The first step is to email us at email@example.com to ask for live streaming to be enabled for your Vidbeo video hosting account (this is an additional feature and so may cost extra).
Once live streaming is enabled, next you will need to decide if you would like to show a frame within the player before the viewer clicks play.
Unlike with a video (where the system can automatically extract a frame), your live stream has not happened yet and so we are unable to automatically extract a frame from it. You might be happy with just a black background to represent the live stream - if so, please skip the next paragraph - however it is likely you will want to show some kind of image to illustrate your event (even if just your logo).
If you would like to show an image, that image will need to be uploaded to your account’s content library (within ‘Images’) so that you are able to select it when you schedule your stream. If you have not added an image before, you might like to read our guide How do I add an image? and, as always, please do contact us if you have questions.
At this point we will assume that live streaming has been enabled for your account, and if you want to show an image in the player, that image is now in your library.
So now within the ‘Content’ section, click on ‘Streams’ and then on ‘Start a live stream’. You should see this form appear:
You will need to provide a title for your live stream, optionally enter a description, choose a player for the stream to be presented in and also any restriction that should be imposed on who can access the embedded player.
You are then asked to choose an image to represent the live stream. This is the frame mentioned above: the image that appears before somebody clicks play.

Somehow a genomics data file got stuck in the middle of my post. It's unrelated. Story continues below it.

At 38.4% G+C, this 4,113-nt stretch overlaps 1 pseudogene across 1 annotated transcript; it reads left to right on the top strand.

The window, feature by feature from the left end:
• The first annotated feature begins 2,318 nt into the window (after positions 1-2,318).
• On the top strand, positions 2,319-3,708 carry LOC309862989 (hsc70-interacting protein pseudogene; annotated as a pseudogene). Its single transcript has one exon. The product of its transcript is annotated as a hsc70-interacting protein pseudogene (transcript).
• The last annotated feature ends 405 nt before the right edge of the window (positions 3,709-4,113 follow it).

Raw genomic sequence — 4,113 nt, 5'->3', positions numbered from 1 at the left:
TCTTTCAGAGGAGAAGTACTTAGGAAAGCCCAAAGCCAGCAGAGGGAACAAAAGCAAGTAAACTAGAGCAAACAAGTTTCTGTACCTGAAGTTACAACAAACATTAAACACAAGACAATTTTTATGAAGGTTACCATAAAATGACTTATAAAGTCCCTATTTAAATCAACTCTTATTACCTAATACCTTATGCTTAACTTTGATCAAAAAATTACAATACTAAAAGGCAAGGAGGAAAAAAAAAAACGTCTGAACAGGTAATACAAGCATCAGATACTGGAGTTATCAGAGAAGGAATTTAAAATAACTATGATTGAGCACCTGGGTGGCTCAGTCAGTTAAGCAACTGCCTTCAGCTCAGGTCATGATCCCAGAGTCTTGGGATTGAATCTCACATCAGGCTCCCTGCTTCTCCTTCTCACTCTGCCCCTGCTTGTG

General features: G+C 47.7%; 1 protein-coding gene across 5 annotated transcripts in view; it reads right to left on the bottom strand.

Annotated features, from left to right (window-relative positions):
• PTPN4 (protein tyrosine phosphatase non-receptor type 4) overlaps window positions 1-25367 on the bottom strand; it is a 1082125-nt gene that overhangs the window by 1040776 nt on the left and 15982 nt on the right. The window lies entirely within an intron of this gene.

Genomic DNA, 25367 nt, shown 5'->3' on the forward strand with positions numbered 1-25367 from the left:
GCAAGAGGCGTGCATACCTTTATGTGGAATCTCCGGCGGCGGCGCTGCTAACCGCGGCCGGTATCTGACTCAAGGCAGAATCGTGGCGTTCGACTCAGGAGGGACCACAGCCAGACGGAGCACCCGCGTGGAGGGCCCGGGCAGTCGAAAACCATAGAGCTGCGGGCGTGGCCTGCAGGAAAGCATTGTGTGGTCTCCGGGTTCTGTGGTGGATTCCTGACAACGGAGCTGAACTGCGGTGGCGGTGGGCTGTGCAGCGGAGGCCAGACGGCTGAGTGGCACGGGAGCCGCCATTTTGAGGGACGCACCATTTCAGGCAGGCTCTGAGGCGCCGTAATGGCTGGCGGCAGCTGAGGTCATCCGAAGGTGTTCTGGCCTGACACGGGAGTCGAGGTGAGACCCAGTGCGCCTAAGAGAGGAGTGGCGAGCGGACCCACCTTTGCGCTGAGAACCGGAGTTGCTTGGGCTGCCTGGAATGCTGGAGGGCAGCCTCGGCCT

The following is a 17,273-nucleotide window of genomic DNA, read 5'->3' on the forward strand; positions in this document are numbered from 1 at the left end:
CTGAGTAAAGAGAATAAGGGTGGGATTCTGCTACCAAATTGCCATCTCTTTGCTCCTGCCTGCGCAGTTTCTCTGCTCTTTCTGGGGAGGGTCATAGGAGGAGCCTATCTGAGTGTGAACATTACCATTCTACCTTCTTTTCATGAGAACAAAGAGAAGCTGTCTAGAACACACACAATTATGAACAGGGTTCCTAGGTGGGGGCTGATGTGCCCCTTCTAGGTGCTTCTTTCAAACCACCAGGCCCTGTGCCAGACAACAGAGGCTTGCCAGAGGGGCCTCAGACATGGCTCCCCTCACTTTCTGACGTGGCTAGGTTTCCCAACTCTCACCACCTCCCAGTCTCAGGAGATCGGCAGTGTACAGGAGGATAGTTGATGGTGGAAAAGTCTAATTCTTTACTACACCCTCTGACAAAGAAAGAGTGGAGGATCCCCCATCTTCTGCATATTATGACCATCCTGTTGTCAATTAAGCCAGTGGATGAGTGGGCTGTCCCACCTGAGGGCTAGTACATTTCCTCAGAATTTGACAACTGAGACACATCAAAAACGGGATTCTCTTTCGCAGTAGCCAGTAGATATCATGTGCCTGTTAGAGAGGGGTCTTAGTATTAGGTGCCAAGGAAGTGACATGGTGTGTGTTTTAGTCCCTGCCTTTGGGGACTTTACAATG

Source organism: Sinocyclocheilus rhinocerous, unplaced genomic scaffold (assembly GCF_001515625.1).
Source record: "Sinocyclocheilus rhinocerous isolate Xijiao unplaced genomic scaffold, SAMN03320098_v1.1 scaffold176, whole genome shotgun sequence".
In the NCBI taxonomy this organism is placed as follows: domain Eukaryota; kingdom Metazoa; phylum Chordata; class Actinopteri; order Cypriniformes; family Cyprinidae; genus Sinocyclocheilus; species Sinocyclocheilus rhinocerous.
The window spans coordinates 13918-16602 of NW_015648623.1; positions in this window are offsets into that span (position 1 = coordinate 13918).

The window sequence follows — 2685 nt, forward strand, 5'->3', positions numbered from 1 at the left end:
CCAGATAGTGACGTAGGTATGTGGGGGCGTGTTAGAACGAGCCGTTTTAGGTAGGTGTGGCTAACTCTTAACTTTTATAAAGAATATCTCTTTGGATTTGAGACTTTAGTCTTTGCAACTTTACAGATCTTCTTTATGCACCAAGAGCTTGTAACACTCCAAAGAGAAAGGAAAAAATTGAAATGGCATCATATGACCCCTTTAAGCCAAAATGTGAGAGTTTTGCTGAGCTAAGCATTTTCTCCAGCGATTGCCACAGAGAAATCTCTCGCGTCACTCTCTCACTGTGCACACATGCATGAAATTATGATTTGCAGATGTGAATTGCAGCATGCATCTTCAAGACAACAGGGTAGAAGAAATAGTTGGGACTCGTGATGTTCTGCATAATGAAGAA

You are also asked to enter the event’s start time and end time. These are just for reference: you can of course start or end your stream earlier or later. However please be aware that if your account has only one ingest URL, make sure your colleagues are not also live streaming within the same account at the same time.
Click the ‘Create stream’ button to proceed.
On the following page you will be shown the stream’s unique name, which we call its ingest key. You now have the two key bits of information your live streaming application needs: the ingest URL (which will start with rtmp:// and which you were provided with when requesting live streaming be enabled), and this value presented here, the ingest key. Some applications, such as Adobe’s Flash Media Live Encoder, refer to this as the stream name.
If you are streaming from a desktop, one of the most popular applications is Adobe’s Flash Media Live Encoder. It is free.
Assuming you are using FMLE, the left-hand side of the window deals with the live stream’s video and audio settings. These control the amount of data sent to us from your camera. You will need to experiment with these settings to balance a smooth stream vs a high quality stream. The bit-rate governs the quality but you may find your internet connection is simply not fast enough to stream smoothly. Try 800 Kbps to start with.
If you have any questions, please do email us at firstname.lastname@example.org.
The right-hand side of the window is where you need to provide the details of where you are live streaming to: this is the Vidbeo ingest server. We provided you with the details you need to enter here a moment ago when you scheduled your stream (the stream’s URL and the stream’s key).
You may also like to record your own local copy of your live stream for later uploading to the platform for any viewers who missed the event but may will want to watch it. If so, simply tick the box and provide a file name on your computer. We will skip that step here.
So now you should be ready to start live streaming. Click on the small ‘Connect’ button.